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'The Magic School Bus Rides Again' is a science show for kids.
Netflix

28 Fun & Educational Shows For Your Budding Scientist

From rockets to root systems, there's something for every curious mind.

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Kids have an annoying habit of not enjoying things that are good for them. Vegetables. Bathing. Naps. But how about educational programming within enjoyable TV shows so fun they won't even know they're learning? We've got you. Here are 28 great science shows for kids, because we want to encourage all that STEAM-y goodness early and often.

The promise of quality educational programming that kids will actually want to watch instead of another insipid unboxing video or low-quality home video of someone mindlessly playing with slime on YouTube (seriously, what the heck is the appeal there?) seems hard to believe, but there's actually a lot of it out there! This list is just the tip of the iceberg — incidentally, your kids can and will learn all about icebergs in some episodes of these shows. Not only that, there's a healthy mix of disciplines out there, too. There are shows that focus on astronomy, biology, earth science, physics, and zoology, as well as others that run the gamut for a well-rounded kiddo who might not even think to be interested in a given topic yet.

From quirky to inspiring and funny to freaky, these kids science shows will educate, entertain, and hopefully spark your child's curiosity about the world (and universe) around them.

Emily's Wonder Lab

Netflix

Real life scientist Emily Calandrelli conducts a series of experiments with kid helpers to teach them that science is fun! From baking with solar-powered ovens to making tornados in a bottle, each episode comes with a safe, at-home experiment for kids to try out themselves (with parental supervision, of course). Bonus feature about this show that we love: Calandrelli hosted the first (and currently only) season while visibly pregnant, and we are so here for this science mama representation. Known on social media as the “Space Girl,” she’s a former MIT engineer turned author, public speaker, and TV host. You can also catch Emily on Netflix’s show Bill Nye Saves the World.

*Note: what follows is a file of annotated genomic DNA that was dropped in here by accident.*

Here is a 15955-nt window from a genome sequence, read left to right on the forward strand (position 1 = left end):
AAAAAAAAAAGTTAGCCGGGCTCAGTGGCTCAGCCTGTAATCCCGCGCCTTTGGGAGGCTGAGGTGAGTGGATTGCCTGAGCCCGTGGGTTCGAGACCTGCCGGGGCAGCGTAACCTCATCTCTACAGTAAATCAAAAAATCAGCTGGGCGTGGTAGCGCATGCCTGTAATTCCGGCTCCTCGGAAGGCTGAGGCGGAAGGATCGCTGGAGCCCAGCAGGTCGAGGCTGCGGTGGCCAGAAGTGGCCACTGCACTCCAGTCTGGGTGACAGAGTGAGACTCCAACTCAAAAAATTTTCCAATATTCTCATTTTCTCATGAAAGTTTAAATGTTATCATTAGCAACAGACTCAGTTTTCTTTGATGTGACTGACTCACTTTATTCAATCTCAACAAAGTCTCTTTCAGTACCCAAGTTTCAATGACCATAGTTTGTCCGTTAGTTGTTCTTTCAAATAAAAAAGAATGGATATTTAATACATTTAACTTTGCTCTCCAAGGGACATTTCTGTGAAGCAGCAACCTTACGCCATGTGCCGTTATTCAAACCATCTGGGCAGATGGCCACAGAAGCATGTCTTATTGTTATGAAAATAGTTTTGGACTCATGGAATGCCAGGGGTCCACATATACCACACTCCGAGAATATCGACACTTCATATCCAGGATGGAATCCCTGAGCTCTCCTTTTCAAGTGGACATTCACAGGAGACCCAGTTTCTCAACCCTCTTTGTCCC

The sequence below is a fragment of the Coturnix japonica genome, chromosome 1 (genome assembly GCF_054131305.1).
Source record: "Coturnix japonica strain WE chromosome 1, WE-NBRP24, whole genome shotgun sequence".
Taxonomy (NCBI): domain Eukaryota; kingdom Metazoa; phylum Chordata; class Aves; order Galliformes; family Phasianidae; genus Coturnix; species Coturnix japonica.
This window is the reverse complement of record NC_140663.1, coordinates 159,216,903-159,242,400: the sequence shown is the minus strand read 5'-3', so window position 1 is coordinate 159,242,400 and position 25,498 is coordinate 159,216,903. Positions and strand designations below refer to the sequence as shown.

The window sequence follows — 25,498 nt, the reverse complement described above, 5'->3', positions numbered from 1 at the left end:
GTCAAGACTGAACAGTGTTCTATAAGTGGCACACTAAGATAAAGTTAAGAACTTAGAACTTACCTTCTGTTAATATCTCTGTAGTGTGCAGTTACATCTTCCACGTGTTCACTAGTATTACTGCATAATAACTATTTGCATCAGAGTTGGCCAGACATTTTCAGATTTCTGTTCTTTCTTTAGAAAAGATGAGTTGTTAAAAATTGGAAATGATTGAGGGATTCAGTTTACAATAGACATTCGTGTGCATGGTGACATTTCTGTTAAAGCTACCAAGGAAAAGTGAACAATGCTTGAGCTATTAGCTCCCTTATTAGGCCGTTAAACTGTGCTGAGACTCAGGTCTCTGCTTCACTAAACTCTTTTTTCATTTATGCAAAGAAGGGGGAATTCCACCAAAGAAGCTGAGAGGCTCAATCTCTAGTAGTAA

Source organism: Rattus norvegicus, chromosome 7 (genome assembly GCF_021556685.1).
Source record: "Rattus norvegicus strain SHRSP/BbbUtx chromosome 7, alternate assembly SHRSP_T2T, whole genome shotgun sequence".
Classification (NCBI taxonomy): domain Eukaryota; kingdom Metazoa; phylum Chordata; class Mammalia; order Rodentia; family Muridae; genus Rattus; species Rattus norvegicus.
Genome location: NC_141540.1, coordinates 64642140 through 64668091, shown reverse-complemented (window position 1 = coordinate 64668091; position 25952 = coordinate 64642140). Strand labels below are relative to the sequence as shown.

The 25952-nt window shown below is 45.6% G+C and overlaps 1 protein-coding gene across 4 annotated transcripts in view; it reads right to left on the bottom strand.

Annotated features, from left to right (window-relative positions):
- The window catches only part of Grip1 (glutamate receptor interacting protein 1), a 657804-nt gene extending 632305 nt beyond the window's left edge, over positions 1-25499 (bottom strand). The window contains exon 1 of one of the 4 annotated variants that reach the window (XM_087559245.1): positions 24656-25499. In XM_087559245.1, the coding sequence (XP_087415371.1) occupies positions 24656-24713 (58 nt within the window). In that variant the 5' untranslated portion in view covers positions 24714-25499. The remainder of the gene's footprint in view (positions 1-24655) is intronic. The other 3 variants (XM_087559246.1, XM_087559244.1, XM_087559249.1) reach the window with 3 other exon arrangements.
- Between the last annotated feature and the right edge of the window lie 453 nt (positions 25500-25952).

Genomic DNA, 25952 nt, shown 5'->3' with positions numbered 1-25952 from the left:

Watch Emily's Wonder Lab, rated TV-Y, on Netflix.

Brainchild

Netflix

The cool thing about Brainchild (aside from quirky host Sahana Srinivasan) is that the various experiments go beyond the standard baking-soda-and-vinegar volcanoes we're used to seeing. From social experiments about the psychology of social media to "what happens when you put a glass of water in a vacuum?" (it boils... well, vaporizes), parents will be learning right alongside their kids. Produced by the legendary Pharrell Williams, the show explores and breaks down complex subjects — such as deep dives into the science of emotions, the ocean, dreams, and selfies — that most parents likely can’t answer questions about for their children.

Watch Brainchild, rated TV-G, on Netflix.

Absurd Planet

Netflix

Most nature documentaries or shows about animals and animal behavior take a reverential, awe-inspired tone. Not Absurd Planet. Narrated by "Mother Nature" reflecting on her most bizarre creations (seriously, Google an aye-aye), this show admits that, yes, nature is amazing, but sometimes it's so weird that it's pretty funny. From introducing audiences to the goo-spewing bombardier beetle to explaining how there’s a butterfly that sustains its appetite by drinking turtle tears, Absurd Planet is filled to the brim with live wonders of the world. And did you know that goats speak in different regional dialects? This show boasts a crazy interesting lineup of weird animal facts that anyone will enjoy.

Watch Absurd Planet, rated TV-G, on Netflix.

What's Up In Space

Amazon Video

This is a great series to teach young future scientists about our solar system. Every episode asks and answers questions about the solar system in an age-appropriate, accessible way. With each episode coming in just under 15 minutes long, What's Up In Space doesn’t contain information overload, and it can easily be put on while your kids have a snack in the afternoon. Featuring an array of live-action sequences, colorful illustrations, and computer created animations, it’s a dazzling, easily digestible display of scientific introductions to the planets and stars, including topics about how are stars formed, how far away planets are from Earth, what technology allowed humans to visit the moon, and so much more.

Watch What’s Up In Space, rated TV-G, on Amazon Prime Video.

Sid the Science Kid

Amazon Video

Sid wants to be a stand-up comedian, and it just so happens that all of his observations also make him a pretty good scientist! In Sid the Science Kid, he learns and plays in his Montessori-style classroom with his friends and teacher, Susie. Throughout the show’s two seasons, viewers can learn everything from how a computer works and how recycling prevents waste, to the ways in which matter can change states and animals build their unique homes in the wild. Not to mention, Sid the Science Kid’s hybrid combination of animation and puppetry makes for a fun, colorful watch.